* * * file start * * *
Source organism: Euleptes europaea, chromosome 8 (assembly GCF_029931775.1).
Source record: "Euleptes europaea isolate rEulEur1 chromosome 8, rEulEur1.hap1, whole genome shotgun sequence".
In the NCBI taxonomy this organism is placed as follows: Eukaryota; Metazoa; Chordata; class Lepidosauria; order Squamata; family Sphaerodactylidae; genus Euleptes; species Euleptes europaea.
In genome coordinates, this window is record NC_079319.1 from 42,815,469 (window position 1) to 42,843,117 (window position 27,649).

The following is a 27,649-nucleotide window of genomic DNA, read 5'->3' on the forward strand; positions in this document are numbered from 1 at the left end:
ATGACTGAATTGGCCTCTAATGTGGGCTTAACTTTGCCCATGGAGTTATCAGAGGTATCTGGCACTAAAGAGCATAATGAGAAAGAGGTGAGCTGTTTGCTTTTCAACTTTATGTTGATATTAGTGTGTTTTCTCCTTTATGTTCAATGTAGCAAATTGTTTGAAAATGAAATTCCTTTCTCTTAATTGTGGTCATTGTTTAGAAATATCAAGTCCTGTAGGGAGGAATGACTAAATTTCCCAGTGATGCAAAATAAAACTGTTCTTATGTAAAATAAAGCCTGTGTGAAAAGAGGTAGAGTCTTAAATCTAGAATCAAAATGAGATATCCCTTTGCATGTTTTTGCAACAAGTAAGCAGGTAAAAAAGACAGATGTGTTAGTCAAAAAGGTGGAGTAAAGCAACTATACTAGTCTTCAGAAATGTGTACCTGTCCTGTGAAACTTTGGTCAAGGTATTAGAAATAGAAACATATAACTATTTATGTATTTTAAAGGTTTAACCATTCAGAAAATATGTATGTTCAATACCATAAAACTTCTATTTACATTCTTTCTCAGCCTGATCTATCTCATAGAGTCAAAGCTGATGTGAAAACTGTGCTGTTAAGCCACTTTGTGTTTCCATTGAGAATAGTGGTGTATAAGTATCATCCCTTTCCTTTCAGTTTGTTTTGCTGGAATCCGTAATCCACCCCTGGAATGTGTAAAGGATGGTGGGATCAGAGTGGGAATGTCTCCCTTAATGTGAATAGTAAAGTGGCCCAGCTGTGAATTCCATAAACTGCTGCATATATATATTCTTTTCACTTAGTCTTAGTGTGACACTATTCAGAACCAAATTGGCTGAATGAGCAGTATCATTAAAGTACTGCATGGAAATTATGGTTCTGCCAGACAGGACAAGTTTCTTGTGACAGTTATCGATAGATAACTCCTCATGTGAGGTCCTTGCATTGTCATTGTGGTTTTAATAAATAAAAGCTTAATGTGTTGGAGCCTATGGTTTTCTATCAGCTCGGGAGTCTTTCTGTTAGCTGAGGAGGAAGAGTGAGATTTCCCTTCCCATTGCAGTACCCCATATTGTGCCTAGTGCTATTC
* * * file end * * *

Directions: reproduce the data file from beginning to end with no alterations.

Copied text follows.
Source organism: Euleptes europaea, chromosome 8 (assembly GCF_029931775.1).
Source record: "Euleptes europaea isolate rEulEur1 chromosome 8, rEulEur1.hap1, whole genome shotgun sequence".
In the NCBI taxonomy this organism is placed as follows: Eukaryota; Metazoa; Chordata; class Lepidosauria; order Squamata; family Sphaerodactylidae; genus Euleptes; species Euleptes europaea.
In genome coordinates, this window is record NC_079319.1 from 42,815,469 (window position 1) to 42,843,117 (window position 27,649).

The following is a 27,649-nucleotide window of genomic DNA, read 5'->3' on the forward strand; positions in this document are numbered from 1 at the left end:
ATGACTGAATTGGCCTCTAATGTGGGCTTAACTTTGCCCATGGAGTTATCAGAGGTATCTGGCACTAAAGAGCATAATGAGAAAGAGGTGAGCTGTTTGCTTTTCAACTTTATGTTGATATTAGTGTGTTTTCTCCTTTATGTTCAATGTAGCAAATTGTTTGAAAATGAAATTCCTTTCTCTTAATTGTGGTCATTGTTTAGAAATATCAAGTCCTGTAGGGAGGAATGACTAAATTTCCCAGTGATGCAAAATAAAACTGTTCTTATGTAAAATAAAGCCTGTGTGAAAAGAGGTAGAGTCTTAAATCTAGAATCAAAATGAGATATCCCTTTGCATGTTTTTGCAACAAGTAAGCAGGTAAAAAAGACAGATGTGTTAGTCAAAAAGGTGGAGTAAAGCAACTATACTAGTCTTCAGAAATGTGTACCTGTCCTGTGAAACTTTGGTCAAGGTATTAGAAATAGAAACATATAACTATTTATGTATTTTAAAGGTTTAACCATTCAGAAAATATGTATGTTCAATACCATAAAACTTCTATTTACATTCTTTCTCAGCCTGATCTATCTCATAGAGTCAAAGCTGATGTGAAAACTGTGCTGTTAAGCCACTTTGTGTTTCCATTGAGAATAGTGGTGTATAAGTATCATCCCTTTCCTTTCAGTTTGTTTTGCTGGAATCCGTAATCCACCCCTGGAATGTGTAAAGGATGGTGGGATCAGAGTGGGAATGTCTCCCTTAATGTGAATAGTAAAGTGGCCCAGCTGTGAATTCCATAAACTGCTGCATATATATATTCTTTTCACTTAGTCTTAGTGTGACACTATTCAGAACCAAATTGGCTGAATGAGCAGTATCATTAAAGTACTGCATGGAAATTATGGTTCTGCCAGACAGGACAAGTTTCTTGTGACAGTTATCGATAGATAACTCCTCATGTGAGGTCCTTGCATTGTCATTGTGGTTTTAATAAATAAAAGCTTAATGTGTTGGAGCCTATGGTTTTCTATCAGCTCGGGAGTCTTTCTGTTAGCTGAGGAGGAAGAGTGAGATTTCCCTTCCCATTGCAGTACCCCATATTGTGCCTAGTGCTATTC